Exploring the world of film

by Karen Mukwasi, Program Coordinator, International Images Film Festival for Women

IIFF Team discusses program

“Have you ever been to the Berlinale?” You come across this question so many times you can’t help thinking that maybe it’s regarded as benchmark in the film industry. So for myself and and International Images Film Festival (IIFF) director Yvonne Jila it was like embarking on a rite of passage. Having two veterans of the Berlinale, IIFF founder Tsitsi Dangarembga and Technical director Olaf Koschke, as part of our team made it less daunting.

On 5th of February, the date of arrival, armed with our accreditation letters and the Berlin underground map we made our way to Potsdamer Platz to find the Martin Gropius Bau to register for the festival. The first impression getting there was, the world is here, everyone has come for the Berlinale. It was a mixed crowd that queued to get their badges but everyone spoke a common language, film.

At Berlinale poster

The hardest thing we had to do was to queue for our tickets the following day. We had been warned about the vicious Berlin winter during festival time, what we encountered on that day was worse than the warnings. The festival is serious business, no sleeping in by eight in the morning we were at the service with hundreds of other filmmakers and film lovers. It was a long winding queue outside in the cold but we braved it and two hours later we had hour tickets.

at ticket counter

You explore the city through the festival, you relate to it through the different venues. Every Berliner we came across expressed how proud they are of the festival. Venues are scattered across the city and each has its own character. At the Delphi and Akademie der Künste filmmakers, students and journalists all gathered to watch films after films discussions were intense. The glamour you would find at the Audi lounge were young women gathered hoping to spot celebrities on the red carpet.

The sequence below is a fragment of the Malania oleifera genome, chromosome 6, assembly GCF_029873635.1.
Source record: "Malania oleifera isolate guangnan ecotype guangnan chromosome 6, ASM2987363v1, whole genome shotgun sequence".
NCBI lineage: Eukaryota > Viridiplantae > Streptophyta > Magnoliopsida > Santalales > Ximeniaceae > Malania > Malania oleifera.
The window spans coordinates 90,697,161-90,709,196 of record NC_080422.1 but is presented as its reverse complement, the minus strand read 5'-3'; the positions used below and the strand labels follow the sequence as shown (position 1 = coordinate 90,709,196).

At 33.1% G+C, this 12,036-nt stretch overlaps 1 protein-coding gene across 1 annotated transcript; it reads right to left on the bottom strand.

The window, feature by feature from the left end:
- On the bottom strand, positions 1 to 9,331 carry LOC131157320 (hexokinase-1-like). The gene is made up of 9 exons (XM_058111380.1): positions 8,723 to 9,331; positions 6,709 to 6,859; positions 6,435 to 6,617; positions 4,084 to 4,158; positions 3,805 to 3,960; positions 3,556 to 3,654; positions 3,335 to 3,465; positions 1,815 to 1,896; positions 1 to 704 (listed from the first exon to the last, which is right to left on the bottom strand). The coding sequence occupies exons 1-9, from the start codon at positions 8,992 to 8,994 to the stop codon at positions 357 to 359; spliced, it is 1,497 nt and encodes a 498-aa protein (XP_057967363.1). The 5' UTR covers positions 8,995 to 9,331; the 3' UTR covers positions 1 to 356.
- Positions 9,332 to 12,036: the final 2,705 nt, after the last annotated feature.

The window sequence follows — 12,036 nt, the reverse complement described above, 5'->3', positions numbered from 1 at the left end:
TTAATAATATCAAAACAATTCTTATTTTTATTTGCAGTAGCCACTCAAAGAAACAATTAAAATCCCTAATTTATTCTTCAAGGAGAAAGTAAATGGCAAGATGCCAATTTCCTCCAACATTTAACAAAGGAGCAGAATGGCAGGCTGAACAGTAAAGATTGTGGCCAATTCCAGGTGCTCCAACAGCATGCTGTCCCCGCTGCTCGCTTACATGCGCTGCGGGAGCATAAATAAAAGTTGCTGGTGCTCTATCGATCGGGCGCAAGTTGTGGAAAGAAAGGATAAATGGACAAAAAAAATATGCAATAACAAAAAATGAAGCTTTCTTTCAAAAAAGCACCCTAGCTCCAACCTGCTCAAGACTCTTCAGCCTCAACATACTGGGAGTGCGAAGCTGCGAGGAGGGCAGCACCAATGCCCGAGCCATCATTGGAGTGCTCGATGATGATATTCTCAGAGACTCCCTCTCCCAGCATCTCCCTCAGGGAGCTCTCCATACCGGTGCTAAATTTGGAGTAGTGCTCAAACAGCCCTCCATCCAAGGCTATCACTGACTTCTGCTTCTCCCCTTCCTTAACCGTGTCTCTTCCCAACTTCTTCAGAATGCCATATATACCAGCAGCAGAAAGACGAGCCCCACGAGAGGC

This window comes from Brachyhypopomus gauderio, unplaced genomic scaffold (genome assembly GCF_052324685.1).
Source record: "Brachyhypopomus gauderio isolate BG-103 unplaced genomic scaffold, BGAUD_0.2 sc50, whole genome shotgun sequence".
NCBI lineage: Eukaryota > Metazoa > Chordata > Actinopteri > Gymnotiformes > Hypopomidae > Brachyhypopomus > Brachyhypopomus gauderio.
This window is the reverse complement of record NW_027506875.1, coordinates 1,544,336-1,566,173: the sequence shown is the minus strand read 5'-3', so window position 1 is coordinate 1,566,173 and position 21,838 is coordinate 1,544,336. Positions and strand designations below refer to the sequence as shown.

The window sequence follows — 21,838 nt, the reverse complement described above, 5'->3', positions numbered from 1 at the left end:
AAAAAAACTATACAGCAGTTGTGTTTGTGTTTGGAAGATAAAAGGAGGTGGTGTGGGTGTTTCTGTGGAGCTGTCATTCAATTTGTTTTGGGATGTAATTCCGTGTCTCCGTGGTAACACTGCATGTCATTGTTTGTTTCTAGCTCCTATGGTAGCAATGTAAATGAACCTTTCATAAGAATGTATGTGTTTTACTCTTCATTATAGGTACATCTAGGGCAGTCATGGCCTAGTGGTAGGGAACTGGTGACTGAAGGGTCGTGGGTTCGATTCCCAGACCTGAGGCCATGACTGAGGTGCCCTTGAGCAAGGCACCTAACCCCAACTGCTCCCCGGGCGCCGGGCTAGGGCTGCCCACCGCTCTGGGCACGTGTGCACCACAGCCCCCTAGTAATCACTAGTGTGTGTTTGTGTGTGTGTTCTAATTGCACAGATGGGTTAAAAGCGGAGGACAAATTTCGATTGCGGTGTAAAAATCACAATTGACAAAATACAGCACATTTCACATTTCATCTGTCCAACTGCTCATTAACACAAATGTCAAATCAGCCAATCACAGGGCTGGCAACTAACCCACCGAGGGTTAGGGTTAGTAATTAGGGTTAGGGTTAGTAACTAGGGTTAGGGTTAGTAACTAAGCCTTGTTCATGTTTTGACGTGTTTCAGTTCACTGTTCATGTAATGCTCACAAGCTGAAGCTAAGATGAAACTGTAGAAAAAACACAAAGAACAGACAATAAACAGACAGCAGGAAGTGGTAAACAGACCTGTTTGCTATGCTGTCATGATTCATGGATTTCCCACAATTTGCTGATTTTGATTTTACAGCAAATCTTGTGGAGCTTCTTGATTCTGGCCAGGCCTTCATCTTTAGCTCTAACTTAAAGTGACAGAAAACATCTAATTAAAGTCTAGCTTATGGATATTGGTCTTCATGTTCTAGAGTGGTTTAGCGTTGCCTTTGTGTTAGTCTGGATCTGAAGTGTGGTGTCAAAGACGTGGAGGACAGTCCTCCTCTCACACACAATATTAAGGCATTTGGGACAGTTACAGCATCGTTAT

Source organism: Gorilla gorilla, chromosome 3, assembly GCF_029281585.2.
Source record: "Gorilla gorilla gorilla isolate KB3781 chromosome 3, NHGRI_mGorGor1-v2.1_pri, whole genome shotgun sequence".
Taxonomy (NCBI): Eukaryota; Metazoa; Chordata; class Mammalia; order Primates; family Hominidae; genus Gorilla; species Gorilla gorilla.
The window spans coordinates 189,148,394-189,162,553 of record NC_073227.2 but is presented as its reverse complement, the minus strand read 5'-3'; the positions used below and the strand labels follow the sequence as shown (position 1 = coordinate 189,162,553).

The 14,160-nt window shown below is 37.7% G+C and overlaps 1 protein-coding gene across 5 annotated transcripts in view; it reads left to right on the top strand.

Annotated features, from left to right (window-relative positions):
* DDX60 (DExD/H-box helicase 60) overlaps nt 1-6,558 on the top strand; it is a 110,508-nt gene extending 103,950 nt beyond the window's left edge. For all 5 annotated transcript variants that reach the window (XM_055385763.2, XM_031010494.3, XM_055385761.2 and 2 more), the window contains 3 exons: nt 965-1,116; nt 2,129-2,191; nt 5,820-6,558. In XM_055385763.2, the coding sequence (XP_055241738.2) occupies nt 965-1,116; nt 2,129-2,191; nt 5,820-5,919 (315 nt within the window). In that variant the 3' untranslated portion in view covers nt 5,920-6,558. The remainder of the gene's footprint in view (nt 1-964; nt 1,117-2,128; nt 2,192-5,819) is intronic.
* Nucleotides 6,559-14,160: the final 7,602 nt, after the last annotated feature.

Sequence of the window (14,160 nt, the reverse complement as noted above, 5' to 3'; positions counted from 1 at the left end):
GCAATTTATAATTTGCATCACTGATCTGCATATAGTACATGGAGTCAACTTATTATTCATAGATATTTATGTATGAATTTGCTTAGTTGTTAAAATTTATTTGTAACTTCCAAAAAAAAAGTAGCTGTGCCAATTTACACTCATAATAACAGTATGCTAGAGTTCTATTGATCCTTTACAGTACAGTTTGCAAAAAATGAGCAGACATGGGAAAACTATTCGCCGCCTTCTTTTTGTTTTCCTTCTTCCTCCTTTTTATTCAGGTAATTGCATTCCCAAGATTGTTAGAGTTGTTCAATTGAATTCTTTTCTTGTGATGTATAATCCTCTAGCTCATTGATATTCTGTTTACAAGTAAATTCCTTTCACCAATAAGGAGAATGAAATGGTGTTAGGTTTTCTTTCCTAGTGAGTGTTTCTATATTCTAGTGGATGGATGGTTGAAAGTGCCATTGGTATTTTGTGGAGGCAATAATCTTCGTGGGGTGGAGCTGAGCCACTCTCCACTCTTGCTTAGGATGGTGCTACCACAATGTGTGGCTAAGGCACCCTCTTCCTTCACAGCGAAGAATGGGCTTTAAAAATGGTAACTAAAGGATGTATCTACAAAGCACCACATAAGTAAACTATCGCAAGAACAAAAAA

on red carpet

The Berlinale is more than festival, it is a unique experience. We could have easily spent all our days at the hopping trains to watch films in the large state of the art cinemas but of course we had to work. The main business was to find suitable films for IIFF. The business was conducted at the European Film Market. It was good to scout the film years.

With Hotline director

A highlight was hotline, a documentary by Israeli Filmmaker Silvina Landsman. This film questions the treatment of African refugees by the Israeli government. After the screening we met Ms. Landsman who bring related to us how she had followed hotline activists to a variety of locations and came up with disturbing evidence. She expressed how much she wanted to bring the documentary to Africa. We hope IIFF is one of the festivals that will play in bringing this very strong film to our continent. It is an important film as it shows Africans the reality of becoming refugees in a foreign land.


A big disappointment was the absence of authentic African films in the program. All films about Africa were sad films about a continent that has not fared well in the globalization era. Berlinale is one of the biggest film showcases in the world and it is important for Africa to be well represented there. Regardless of this, being there was an important experience. It provided a new insight into film festivals. A film festival is about a combination of factors. It is about atmosphere, it is about people, but most of all it is about film.

Watch out for films straight from the Berlinale program at IIFF 2015.

back to Wild Track - Issue No. 17

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